• WHO ARE WE? There are plenty of prominent Aussie actors and directors who have made it big worldwide - Mel Gibson, Cate Blanchette, and Geoffrey Rush, just to name a few. But what version of Australia are they presenting to the world (and to Australians)? "A bloke could be forgiven for starting to wonder exactly who owns this country." Feed 08/04/00
  • POPULAR COOPERATION: "Ever wonder what would happen if several leading entertainment firms decided to work together? Korea is about to find out as five business giants in various entertainment fields signed a cooperative contract Wednesday to start just such a joint venture." Korea Herald 08/04/00

Thursday August 3

  • THE CORPORATE ARTS BUDDY PLAN: With only 1% of businesses investing in the arts, Australian Prime Minister John Howard decided it was about time to create an arts business foundation that would encourage funding from the private sector.  "What we are trying to encourage is recognition that it's not just about handing over a cheque. It's about two partners looking for the longer term." The Age 08/03/00

Tuesday August 1

  • OLYMPIC ARTS FEST SPUTTERS: What if they threw a party and nobody came? Sydney's arts companies are reporting that the Sydney Olympic Organizing Committee has botched the arts festival by not promoting it properly and failing to deliver tickets. "Arts companies have complained that some events have sold as little as 8 per cent of tickets with just six weeks until the festival's opening." The Australian 08/01/00
  • THE NEW LATIN: "Think of mathematics as the Latin of modern times. Across the world, it plays, as several historians have noted, the role that Latin played for Europeans in the Middle Ages. It's the international language of vital work. It unites those whose thoughts produce big changes, and it helps make those changes occur. We who know nothing of mathematics (like Europeans who knew nothing of Latin in, say, 1350) are fated to be, in a crucial sense, more spectators than participants at the central dramas of our lifetime." National Post (Canada) 08/01/00
  • TAKE A LESSON FROM THE BASQUE: Once admired as one of Europe’s most art-friendly cities, with collections rivaling those of several European capitals, Glasgow has seen its museums and galleries fall into disrepair and financial turmoil in recent years. No surprise why - funding cuts, due in large part to a remapping of municipal four years ago. “What is required is a change in the way the museums - and perhaps other cultural assets - are funded." The Telegraph (London) 08/01/00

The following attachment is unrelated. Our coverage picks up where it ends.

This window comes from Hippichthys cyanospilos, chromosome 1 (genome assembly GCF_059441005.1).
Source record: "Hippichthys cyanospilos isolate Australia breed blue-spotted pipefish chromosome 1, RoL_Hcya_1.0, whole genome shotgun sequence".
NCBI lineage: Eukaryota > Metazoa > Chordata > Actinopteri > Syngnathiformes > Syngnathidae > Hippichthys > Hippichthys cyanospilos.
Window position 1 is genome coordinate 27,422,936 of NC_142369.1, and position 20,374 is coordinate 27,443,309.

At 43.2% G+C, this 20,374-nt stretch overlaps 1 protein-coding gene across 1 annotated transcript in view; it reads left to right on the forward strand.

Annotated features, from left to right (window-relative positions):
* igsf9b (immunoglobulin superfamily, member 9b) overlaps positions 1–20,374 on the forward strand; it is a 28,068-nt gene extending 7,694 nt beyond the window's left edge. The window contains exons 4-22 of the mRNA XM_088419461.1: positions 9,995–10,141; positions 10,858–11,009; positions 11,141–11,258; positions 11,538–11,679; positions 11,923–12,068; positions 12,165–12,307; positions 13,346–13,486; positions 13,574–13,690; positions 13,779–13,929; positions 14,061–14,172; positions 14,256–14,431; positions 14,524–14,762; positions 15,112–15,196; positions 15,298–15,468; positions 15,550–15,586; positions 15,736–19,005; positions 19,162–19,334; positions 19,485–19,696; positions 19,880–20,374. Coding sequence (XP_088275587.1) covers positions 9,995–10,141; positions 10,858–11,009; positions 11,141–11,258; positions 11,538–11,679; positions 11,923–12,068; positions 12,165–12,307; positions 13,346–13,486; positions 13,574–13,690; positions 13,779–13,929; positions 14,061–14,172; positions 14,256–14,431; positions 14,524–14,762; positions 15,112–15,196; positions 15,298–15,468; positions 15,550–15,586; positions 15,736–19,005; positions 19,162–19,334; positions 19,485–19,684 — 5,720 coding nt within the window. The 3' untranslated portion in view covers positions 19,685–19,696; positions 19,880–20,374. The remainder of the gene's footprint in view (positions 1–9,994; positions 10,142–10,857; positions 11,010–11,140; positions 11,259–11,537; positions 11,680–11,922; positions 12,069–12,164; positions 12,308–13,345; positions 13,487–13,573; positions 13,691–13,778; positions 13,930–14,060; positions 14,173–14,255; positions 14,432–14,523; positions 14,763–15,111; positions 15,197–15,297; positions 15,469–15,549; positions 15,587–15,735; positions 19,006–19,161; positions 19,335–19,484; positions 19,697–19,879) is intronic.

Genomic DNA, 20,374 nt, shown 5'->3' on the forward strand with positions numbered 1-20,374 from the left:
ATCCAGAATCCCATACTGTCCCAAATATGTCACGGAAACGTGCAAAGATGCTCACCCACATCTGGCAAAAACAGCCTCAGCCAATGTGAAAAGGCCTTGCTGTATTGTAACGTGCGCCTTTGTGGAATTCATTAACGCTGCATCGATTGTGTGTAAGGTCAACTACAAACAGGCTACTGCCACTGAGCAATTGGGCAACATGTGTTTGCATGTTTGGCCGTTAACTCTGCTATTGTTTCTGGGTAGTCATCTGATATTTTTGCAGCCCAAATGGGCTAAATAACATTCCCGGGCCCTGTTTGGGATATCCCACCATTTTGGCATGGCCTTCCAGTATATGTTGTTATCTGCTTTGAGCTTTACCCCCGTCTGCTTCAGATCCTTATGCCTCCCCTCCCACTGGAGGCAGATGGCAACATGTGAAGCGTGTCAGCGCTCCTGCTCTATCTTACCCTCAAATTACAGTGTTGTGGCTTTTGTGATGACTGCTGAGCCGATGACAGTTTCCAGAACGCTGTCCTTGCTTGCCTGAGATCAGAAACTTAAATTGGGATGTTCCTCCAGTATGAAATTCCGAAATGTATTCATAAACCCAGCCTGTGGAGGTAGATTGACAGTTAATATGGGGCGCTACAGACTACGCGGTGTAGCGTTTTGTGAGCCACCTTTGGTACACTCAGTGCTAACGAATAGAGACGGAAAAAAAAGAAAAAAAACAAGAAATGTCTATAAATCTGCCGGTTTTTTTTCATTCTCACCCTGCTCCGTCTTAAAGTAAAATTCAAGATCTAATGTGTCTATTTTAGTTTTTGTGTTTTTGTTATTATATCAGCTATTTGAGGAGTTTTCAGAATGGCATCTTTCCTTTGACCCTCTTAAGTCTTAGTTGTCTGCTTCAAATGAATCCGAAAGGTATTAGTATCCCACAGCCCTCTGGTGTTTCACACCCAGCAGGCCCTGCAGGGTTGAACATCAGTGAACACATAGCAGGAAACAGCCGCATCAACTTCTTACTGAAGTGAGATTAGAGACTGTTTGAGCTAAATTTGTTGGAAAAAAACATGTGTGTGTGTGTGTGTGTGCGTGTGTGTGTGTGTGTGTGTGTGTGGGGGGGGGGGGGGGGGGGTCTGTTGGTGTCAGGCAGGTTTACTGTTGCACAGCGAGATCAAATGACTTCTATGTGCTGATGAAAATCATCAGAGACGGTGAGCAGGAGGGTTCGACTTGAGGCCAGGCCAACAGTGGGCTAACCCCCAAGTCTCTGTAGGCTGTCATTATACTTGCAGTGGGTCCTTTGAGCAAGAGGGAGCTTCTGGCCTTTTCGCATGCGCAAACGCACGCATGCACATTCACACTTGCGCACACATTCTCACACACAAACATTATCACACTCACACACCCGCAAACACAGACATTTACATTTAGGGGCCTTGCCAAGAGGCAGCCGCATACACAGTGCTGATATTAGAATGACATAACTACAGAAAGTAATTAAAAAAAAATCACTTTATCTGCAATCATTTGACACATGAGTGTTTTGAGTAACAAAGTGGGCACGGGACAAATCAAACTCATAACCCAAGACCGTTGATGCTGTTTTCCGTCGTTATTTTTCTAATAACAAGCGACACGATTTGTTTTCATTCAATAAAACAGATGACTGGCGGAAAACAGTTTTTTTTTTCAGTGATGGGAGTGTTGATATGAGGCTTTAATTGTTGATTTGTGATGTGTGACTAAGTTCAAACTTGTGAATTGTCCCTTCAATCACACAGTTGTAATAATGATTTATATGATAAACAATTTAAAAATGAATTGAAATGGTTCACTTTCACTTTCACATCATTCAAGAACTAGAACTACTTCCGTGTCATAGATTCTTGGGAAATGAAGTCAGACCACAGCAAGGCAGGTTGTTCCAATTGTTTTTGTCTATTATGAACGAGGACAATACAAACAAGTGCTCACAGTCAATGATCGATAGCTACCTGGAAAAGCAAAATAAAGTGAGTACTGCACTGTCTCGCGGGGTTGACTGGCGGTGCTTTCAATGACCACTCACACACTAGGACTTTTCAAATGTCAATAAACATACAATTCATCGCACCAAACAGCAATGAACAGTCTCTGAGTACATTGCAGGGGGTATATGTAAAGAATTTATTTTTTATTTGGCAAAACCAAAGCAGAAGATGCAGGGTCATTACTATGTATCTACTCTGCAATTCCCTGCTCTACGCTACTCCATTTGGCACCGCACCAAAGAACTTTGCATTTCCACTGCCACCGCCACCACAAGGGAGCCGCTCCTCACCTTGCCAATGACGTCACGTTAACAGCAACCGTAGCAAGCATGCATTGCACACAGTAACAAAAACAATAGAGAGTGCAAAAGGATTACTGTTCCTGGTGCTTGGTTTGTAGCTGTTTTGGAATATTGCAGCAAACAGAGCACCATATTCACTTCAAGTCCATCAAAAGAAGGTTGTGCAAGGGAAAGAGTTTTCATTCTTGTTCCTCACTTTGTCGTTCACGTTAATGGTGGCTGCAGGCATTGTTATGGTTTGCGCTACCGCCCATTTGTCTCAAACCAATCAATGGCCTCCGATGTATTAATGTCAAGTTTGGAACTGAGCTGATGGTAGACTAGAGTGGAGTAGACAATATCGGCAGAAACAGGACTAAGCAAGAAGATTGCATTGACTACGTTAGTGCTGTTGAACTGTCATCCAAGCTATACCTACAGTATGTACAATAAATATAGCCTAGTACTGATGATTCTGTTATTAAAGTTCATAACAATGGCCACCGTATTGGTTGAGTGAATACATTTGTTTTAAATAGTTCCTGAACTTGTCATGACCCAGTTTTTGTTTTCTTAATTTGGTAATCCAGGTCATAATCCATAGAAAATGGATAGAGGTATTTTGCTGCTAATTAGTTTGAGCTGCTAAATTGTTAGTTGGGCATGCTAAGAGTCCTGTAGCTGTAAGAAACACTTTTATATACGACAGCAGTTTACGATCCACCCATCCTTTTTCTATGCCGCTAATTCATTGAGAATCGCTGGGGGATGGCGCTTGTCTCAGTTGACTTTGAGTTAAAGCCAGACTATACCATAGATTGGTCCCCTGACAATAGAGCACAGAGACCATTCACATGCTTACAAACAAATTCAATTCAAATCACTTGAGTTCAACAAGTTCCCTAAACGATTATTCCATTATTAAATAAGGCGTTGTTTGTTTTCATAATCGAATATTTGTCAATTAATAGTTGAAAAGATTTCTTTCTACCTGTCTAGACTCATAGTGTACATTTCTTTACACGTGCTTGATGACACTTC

• WHAT’S THE REAL STORY? While the Napster controversy has enjoyed an avalanche of media attention, how much of it can be considered “good journalism”? “Too often the complicated dispute between the online start-up and the music industry has been painted in the most simplistic terms - a reductive tale of forward-thinking entrepreneurs outsmarting head-in-the-sand label executives. From the get-go, disturbing signs suggested the press was more interested in advancing Napster's story as a David-vs.-Goliath tale than in seriously addressing the intricate issues at hand.” Salon 08/01/00
  • SILICON VALLEY'S RESIDENT LUDDITE: Clifford Stoll is on a mission. "In his most recent book, 'High Tech Heretic,' Stoll writes that computers 'dull questioning minds with graphical games where quick answers take the place of understanding.' In his book, Stoll skewers calculators, laptops, desktops, and cell phones as gizmos that do nothing to provoke critical thinking. Instead, they swallow time and waste money that should be spent on books and teachers." Minneapolis Star-Tribune 08/01/00